What I wonder is, what is the point of prayer if not to be intensely open to God’s grace and love and the truth that we are made whole in Christ? Why would we come to the temple to pray if not to be honest about just how desperately we are in need of God’s mercy? We could spend time parsing out just what is the sin of the Pharisee in this passage: the arrogance, the othering of the tax collector, the disdain with which he regards those who are not like him, but I think that one of the biggest problems presented to us in this parable is the way in which the Pharisee’s prayer is self-centered, all about what he has done and how he is better than other people for this reason or that. But the tax collector’s prayer, on the other hand, is God-centered; it is about his relationship with God and the deep need he has for God’s mercy.
So come: come today in light of this parable and offer your prayers for God’s mercy and come to receive God’s grace and love through God’s holy communion. Rest in the knowledge that we don’t have to prove ourselves to be worthy of God’s mercy, we only have to be humble enough to ask for it. And then go: go out into the world; go out and proclaim by your life and witness the genuine truth of God’s grace that saves you and God’s love has made you whole.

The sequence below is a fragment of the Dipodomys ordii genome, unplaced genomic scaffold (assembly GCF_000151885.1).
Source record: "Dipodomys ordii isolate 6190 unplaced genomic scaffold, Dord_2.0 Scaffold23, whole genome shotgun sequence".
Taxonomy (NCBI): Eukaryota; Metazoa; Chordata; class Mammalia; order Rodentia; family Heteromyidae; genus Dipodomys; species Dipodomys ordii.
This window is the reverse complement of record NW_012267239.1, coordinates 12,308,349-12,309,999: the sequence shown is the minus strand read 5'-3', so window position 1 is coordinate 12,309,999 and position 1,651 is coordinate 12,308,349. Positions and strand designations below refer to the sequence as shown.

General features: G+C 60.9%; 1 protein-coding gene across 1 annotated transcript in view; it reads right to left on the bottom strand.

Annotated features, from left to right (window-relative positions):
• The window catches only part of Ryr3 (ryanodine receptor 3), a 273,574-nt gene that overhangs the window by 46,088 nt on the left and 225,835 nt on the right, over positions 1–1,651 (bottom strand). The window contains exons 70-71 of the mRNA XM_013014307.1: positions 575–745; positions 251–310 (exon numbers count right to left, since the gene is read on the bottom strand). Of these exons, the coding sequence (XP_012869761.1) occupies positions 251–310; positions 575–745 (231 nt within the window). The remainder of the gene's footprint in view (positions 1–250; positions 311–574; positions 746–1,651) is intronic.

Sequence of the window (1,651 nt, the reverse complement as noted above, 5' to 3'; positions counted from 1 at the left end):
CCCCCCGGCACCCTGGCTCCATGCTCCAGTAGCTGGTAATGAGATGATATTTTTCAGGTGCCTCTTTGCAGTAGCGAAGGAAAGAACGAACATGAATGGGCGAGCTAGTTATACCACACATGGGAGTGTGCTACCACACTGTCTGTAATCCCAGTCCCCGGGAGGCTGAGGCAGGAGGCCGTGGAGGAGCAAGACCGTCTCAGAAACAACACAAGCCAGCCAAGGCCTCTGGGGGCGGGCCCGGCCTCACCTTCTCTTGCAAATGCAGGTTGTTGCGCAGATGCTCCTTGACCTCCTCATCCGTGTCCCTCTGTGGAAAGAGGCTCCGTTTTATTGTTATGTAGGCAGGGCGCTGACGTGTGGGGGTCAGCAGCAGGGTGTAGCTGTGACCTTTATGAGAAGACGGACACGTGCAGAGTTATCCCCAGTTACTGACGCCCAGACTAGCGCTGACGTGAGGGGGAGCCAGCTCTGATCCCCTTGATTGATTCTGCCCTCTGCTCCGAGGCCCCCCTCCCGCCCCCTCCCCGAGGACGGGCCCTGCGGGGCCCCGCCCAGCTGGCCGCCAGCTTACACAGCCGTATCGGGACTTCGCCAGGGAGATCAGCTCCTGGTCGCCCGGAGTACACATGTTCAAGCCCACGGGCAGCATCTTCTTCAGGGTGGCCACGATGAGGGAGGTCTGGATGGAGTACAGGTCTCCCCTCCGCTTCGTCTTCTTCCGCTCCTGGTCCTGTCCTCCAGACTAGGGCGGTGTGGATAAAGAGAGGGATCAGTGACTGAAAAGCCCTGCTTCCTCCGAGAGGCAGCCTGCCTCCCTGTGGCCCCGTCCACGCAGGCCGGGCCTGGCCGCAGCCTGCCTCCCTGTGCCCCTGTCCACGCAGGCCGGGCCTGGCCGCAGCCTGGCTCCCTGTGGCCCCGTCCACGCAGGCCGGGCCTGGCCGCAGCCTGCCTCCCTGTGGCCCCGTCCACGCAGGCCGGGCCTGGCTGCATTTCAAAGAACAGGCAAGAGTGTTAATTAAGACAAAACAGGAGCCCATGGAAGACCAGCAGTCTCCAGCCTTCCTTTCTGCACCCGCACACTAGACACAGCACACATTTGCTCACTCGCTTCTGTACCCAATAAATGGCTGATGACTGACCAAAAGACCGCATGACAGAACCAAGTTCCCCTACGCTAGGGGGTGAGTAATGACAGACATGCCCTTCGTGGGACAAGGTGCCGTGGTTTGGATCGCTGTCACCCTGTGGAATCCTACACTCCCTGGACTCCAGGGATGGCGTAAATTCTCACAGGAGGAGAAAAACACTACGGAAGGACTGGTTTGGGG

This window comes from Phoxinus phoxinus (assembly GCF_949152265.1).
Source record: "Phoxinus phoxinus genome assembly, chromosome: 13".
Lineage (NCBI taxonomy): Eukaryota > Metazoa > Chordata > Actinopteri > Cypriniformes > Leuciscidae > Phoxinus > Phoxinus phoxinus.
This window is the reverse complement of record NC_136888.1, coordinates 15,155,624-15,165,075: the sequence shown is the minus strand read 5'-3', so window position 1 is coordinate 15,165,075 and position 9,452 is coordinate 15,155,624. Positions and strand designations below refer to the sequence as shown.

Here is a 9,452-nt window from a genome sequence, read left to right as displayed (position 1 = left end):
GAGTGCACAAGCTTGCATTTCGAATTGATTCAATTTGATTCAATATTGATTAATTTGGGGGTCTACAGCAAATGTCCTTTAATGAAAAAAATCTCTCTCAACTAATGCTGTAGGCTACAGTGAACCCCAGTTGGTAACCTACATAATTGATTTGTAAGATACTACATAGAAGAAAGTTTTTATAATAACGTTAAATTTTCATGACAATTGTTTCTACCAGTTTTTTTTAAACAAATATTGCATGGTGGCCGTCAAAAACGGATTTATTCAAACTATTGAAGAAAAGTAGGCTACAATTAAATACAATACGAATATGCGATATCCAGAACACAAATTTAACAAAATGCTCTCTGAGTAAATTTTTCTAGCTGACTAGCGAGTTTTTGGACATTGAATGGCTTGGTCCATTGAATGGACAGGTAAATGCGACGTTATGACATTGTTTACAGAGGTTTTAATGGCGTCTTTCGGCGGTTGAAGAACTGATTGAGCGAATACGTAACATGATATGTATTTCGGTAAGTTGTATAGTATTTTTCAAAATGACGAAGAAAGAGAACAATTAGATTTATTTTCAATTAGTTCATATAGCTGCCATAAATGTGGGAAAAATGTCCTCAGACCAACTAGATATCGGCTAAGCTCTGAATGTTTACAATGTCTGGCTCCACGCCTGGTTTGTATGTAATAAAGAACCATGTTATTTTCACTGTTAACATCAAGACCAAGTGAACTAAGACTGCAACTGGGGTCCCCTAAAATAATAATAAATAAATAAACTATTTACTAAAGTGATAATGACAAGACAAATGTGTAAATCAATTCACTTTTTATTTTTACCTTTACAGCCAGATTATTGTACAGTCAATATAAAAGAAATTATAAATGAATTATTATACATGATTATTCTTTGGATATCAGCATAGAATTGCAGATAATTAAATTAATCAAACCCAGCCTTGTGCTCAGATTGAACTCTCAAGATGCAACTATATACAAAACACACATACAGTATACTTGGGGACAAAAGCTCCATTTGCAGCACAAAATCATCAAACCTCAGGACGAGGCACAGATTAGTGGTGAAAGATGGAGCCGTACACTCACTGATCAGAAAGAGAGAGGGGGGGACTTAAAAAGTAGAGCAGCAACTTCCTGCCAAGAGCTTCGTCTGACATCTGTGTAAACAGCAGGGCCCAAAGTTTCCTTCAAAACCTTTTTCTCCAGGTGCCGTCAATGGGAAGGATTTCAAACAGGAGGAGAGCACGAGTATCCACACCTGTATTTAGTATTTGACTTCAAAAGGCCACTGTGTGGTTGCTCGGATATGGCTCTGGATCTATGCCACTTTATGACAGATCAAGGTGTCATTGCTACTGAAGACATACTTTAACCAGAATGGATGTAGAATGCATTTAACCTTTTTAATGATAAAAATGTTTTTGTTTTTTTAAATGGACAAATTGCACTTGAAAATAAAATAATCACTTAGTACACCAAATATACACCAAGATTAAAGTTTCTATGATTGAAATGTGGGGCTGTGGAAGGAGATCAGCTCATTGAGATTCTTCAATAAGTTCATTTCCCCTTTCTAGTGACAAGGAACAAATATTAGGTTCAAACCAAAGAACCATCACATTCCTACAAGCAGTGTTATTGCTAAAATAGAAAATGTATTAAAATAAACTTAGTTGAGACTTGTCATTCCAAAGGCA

A sermon delivered to the people of Christ Episcopal Church in Bowling Green, KY for Proper 25C on Luke 18: 9-14, October 27, 2019.